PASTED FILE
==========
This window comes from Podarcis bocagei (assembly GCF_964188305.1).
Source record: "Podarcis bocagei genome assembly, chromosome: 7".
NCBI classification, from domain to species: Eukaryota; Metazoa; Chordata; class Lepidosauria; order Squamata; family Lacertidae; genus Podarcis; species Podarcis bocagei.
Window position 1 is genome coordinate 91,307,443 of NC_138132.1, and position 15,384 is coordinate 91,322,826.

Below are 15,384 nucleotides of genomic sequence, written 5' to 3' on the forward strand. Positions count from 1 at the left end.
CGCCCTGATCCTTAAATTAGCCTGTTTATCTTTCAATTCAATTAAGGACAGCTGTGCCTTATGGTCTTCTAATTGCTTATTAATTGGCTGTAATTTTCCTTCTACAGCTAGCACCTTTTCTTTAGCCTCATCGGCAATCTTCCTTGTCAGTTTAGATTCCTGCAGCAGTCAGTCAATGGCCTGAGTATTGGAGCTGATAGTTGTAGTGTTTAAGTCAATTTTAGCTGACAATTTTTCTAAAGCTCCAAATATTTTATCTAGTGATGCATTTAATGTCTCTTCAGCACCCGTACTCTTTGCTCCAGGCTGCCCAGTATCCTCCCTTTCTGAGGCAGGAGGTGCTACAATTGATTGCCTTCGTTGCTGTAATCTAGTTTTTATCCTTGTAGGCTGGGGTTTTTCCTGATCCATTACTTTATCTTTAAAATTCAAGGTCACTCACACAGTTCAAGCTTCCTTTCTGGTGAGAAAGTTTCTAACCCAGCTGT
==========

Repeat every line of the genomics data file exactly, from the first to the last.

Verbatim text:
This window comes from Podarcis bocagei (assembly GCF_964188305.1).
Source record: "Podarcis bocagei genome assembly, chromosome: 7".
NCBI classification, from domain to species: Eukaryota; Metazoa; Chordata; class Lepidosauria; order Squamata; family Lacertidae; genus Podarcis; species Podarcis bocagei.
Window position 1 is genome coordinate 91,307,443 of NC_138132.1, and position 15,384 is coordinate 91,322,826.

Below are 15,384 nucleotides of genomic sequence, written 5' to 3' on the forward strand. Positions count from 1 at the left end.
CGCCCTGATCCTTAAATTAGCCTGTTTATCTTTCAATTCAATTAAGGACAGCTGTGCCTTATGGTCTTCTAATTGCTTATTAATTGGCTGTAATTTTCCTTCTACAGCTAGCACCTTTTCTTTAGCCTCATCGGCAATCTTCCTTGTCAGTTTAGATTCCTGCAGCAGTCAGTCAATGGCCTGAGTATTGGAGCTGATAGTTGTAGTGTTTAAGTCAATTTTAGCTGACAATTTTTCTAAAGCTCCAAATATTTTATCTAGTGATGCATTTAATGTCTCTTCAGCACCCGTACTCTTTGCTCCAGGCTGCCCAGTATCCTCCCTTTCTGAGGCAGGAGGTGCTACAATTGATTGCCTTCGTTGCTGTAATCTAGTTTTTATCCTTGTAGGCTGGGGTTTTTCCTGATCCATTACTTTATCTTTAAAATTCAAGGTCACTCACACAGTTCAAGCTTCCTTTCTGGTGAGAAAGTTTCTAACCCAGCTGT